The Good, the Bad and the Ugly: a review of SARS Lab Escapes


In 2003–04, in the wake of the SARS epidemics, there were multiple cases of laboratory acquired infection (LAI) with SARS in just a few months: first in a P3 in Singapore, then in a P3 lab that was part of a military P4 complex in Taipei, and last a protracted case in a P3 in Beijing. The ‘WHO SARS Risk Assessment and Preparedness Framework’ has a good summary of these lab accidents:

1. The Good: Singapore P3 — Sep 2003

In a few words: This first SARS LAI accident (in Singapore) exposed some serious structural biosafety issues but the investigation was very thorough and transparent, and even extended into a review of all BSL-3s in the city-state. The Singapore government used it as an opportunity to fundamentally redesign its biosafety approach, just at the time when more BSL-3s were due to come in line. We also note that the (strongly controlled) local media do not seem to have contributed any additional details to the story.

1.1 The Accident:

In September 2003, a 27-year-old student from the National University of Singapore (NUS) was found to be infected with the SARS virus due to improper experimental procedures. [s.1]

  • The first time, he went in with the technician, wearing only street clothes, and did not engage in any work.
  • The second time, staff of the EHI were meeting. Before going to that staff meeting, the virology technician had grown up a stock of the New York isolate and centrifuged the supernatant from infected cells. The technician had then placed the centrifuge tubes in the Class II biological safety cabinet for the student to ampoule as a seed stock for his research. Accordingly the student put on a gown and two sets of gloves before entering the laboratory alone, where he spent 20 minutes unsupervised, transferring the cell supernatant into pre-labelled cryovials under the Class II biosafety hood. [s.6]
  • The third time he re-entered the lab with the technician who was back from her meeting and transferred the cryovials to a –70°C freezer located in the BSL-2 facility, as no such freezer existed inside the BSL-3 laboratory, so that all frozen BSL-3 virus strains were effectively stored in the BSL-2 freezer.

1.2 The Investigation:

Analysis of the ampoules of seed West Nile virus that the student stored on that 23rd Aug showed that the vials contained SARS- CoV as well as West Nile virus. That SARS-CoV matched the SARS isolate that was handled at the EHI.
Poor record keeping made it difficult to ascertain if there was a live SARS virus in the BSL-3 laboratory on that exact 23rd Aug, but it was established that there was some there 2 days before. [s.8]
In other words there had been a SARS-contamination within the BSL-3.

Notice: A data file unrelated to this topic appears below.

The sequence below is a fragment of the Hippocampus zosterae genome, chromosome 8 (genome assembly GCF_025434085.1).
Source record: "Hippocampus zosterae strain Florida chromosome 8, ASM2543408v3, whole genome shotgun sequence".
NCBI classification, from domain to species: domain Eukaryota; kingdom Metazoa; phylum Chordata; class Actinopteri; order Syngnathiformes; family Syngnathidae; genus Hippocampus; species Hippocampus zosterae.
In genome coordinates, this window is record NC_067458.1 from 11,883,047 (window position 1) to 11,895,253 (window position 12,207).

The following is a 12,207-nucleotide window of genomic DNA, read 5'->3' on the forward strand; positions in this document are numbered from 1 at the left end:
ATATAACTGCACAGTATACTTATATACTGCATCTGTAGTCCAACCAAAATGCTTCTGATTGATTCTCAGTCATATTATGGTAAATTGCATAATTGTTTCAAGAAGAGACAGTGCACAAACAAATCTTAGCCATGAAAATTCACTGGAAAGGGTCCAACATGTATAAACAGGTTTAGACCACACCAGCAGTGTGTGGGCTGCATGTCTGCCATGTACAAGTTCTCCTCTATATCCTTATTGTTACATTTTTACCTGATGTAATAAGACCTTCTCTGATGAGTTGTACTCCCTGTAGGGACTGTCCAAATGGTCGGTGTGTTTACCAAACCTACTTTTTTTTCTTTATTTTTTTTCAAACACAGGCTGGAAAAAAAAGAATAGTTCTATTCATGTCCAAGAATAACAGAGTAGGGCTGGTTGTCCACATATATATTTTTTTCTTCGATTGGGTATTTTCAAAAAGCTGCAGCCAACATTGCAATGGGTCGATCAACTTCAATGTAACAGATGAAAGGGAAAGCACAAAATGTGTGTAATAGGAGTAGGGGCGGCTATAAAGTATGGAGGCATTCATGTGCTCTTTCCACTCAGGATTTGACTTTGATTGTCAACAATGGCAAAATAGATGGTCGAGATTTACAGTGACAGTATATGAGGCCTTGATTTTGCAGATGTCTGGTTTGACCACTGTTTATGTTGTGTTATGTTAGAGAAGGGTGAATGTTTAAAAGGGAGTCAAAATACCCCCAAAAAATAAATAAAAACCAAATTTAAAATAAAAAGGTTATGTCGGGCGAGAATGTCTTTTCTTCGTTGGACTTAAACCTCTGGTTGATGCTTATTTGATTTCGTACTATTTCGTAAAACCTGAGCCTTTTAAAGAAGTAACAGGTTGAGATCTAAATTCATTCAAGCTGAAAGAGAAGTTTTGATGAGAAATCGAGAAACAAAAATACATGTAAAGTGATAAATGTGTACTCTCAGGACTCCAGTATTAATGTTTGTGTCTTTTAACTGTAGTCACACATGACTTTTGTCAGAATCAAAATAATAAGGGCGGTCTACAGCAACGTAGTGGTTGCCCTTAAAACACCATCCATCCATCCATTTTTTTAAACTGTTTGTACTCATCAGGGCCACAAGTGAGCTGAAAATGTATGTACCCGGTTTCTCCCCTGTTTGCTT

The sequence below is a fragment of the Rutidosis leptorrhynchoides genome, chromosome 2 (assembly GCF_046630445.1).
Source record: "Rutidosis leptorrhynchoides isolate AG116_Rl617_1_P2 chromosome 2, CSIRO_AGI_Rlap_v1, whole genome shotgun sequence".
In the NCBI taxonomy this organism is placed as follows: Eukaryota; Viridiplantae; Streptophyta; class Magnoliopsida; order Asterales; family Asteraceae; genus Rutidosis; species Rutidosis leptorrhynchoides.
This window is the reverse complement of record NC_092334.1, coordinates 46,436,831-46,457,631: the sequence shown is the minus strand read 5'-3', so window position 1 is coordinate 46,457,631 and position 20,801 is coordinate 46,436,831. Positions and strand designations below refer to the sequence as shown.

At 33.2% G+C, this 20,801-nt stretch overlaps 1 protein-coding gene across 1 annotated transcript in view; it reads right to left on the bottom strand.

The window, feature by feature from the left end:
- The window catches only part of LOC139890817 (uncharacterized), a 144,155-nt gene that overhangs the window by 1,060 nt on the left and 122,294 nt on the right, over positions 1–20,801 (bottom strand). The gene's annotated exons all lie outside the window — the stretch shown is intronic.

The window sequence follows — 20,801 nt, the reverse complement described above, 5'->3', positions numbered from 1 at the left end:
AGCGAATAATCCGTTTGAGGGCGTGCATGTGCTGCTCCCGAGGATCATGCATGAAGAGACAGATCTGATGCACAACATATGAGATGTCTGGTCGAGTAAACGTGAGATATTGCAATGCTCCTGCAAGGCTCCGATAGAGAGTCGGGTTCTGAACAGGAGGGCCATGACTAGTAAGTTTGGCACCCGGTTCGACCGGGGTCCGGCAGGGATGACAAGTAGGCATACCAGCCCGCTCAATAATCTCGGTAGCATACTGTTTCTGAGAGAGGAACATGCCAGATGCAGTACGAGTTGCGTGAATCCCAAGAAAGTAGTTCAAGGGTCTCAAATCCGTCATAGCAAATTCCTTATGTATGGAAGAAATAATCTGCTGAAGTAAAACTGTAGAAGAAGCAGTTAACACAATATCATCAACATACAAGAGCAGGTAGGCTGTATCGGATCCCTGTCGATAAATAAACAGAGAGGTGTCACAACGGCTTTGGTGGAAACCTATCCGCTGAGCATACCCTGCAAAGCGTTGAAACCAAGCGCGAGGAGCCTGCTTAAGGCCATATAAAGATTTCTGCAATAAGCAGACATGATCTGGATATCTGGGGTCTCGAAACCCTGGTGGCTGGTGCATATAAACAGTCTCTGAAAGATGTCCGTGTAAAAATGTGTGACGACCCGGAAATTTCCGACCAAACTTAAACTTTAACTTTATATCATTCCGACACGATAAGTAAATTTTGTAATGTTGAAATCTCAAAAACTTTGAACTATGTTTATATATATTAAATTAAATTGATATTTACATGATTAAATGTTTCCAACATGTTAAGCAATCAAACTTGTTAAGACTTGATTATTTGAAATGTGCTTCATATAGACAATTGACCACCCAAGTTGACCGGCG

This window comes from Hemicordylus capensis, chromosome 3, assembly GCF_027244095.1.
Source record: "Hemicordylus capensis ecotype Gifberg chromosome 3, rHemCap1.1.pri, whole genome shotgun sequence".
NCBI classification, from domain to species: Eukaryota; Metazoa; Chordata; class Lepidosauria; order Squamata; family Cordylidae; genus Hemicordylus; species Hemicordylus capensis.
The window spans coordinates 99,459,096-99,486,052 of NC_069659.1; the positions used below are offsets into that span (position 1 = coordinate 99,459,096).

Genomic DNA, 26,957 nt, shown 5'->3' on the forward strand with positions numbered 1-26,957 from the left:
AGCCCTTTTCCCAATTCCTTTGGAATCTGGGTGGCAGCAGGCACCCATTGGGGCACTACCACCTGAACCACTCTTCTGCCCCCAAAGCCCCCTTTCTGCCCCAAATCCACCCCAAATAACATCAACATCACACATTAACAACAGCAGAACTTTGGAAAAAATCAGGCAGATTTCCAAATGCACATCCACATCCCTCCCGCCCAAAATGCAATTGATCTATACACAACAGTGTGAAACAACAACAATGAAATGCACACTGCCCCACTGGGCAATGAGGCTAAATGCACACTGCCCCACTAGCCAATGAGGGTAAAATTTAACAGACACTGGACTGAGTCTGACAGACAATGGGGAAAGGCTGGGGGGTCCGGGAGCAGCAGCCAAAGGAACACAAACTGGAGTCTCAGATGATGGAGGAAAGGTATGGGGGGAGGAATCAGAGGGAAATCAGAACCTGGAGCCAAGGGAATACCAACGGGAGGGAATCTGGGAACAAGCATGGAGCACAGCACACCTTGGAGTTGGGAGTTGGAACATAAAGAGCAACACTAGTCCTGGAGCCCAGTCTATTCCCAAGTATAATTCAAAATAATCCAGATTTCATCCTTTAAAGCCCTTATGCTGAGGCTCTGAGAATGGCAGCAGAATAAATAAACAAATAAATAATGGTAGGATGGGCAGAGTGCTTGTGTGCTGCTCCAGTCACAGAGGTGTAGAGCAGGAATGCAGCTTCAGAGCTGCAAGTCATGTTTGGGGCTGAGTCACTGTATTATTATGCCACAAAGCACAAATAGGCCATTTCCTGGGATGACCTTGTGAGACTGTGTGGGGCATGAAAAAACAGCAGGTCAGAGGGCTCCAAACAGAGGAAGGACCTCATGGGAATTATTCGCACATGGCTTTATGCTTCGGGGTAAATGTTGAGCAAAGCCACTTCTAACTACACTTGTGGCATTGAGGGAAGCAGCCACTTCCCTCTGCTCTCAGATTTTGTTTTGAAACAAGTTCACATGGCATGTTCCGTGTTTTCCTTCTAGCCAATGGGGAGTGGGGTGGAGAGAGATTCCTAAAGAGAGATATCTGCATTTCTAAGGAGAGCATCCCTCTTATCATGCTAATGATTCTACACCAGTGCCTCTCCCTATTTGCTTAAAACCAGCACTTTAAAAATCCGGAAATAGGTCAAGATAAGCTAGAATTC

1.3 Structural Issues:

At the invitation of the Singapore Ministry of Health, the investigation team went further than the EHI P3 lab and looked also at overall biosafety practices in other Singapore institutions. This was both a very courageous and very useful initiative, especially in view of the large number of new Singapore BSL-3 labs that were supposed to come in line soon at the time.

1.4 The Aftermath:

At the end of September, Lim Ruisheng, Minister of Environment of Singapore, apologised to the people of Singapore for the SARS infection incident in the laboratory of the Institute of Environmental Health. Lin Ruisheng said:

2. The Bad: Taiwan Military P4 — December 2003

In a few words: The second SARS LAI accident (Taiwan) was a less straightforward affair. First the human factor played a big role in delaying notification to the authorities. Then the accident had a large epidemic potential as it involved international air-travelling shortly after infection. Also, while the official reporting of the accident was generally transparent, a few aspects of the story remained somewhat opaque due to the military setting.
Taiwanese media, and interestingly also mainland China media, have contributed circumstantial details to the story. Generally, the reaction of the authority seems to have been earnest and constructive.

2. 1 The Accident:

Oddly most references to this lab accident simply fail to mention that it happened in a military P4 laboratory (likely built or equipped by France) utilising type III glove ported isolators [t.17]. These facts are particularly important and should be better publicised.

IPMR entrance
Example of a mobile Class III BSC (Biosafety Cabinet) — suitable for a BSL-4

2.2 Fear of Losing face and bringing shame:

Faced with the standard symptoms of SARS, Lieutenant-Colonel Chan was very aware that he may have caught SARS. However he decided to self-isolate at home, relying on his father to care for him, as he was unwilling to seek medical care because he dreaded bringing disgrace to himself and his institution.
His father eventually persuaded him [t.6] to seek medical attention by threatening to commit suicide. He checked into Taiwan Hoping Hospital only on Dec 16 by which time he had developed other SARS symptoms, such as a cough and signs of pneumonia. He was readily diagnosed as having SARS [t.16].

2.3 Reaction from the Authorities

A chest x-ray showed pneumonia in his right lung and polymerase chain reaction tests of throat and blood samples were positive for the SARS virus. The finding was further confirmed on multiple samples in two laboratories in Taipei.

Lieutenant Colonel Chan leaving hospital

2.4 WHO enquiry and international cooperation:

A WHO Team was invited to investigate the case. Anthony Della-Porta, who had earlier headed the WHO investigation of the SARS LAI assisted with the investigation.
As far as we can tell, the WHO investigation seems to have been rather comprehensive and transparent, finding and reporting quite a few failures, with the exact circumstances of the accident well delineated [t.13]. The international cooperation effort that followed seems to have been constructive and certainly helped rebuild trust in the Taiwanese capacity to manage their BSL3/4s:

2.5 Lessons to be learnt:

Henk Bekedam, the WHO representative in China, told reporters in Beijing that the case in Taiwan should alert scientists:

Post Scriptum (Jan 2022):

On the 24th Jan 22, Science magazine published an article about a recent Academic Sinica SARS-CoV-2 leak which revealed the true identity of Lieutenant Colonel (LTC) Chan.

LTC Chan / Jan Jia-Tsrong from his CV (left) and news reports at the time (right)

3. The Ugly: Beijing P3 — February to April 2004

In a few words: The third lab incident is a very unsatisfactory affair. It happened in the context of a rather toxic ivory-tower academic system leading to unchallenged bad practices. Very limited official information was released when it ever was; effectively the Chinese government, and consequently the investigation report, provided very little insights or simply did not discuss key issues.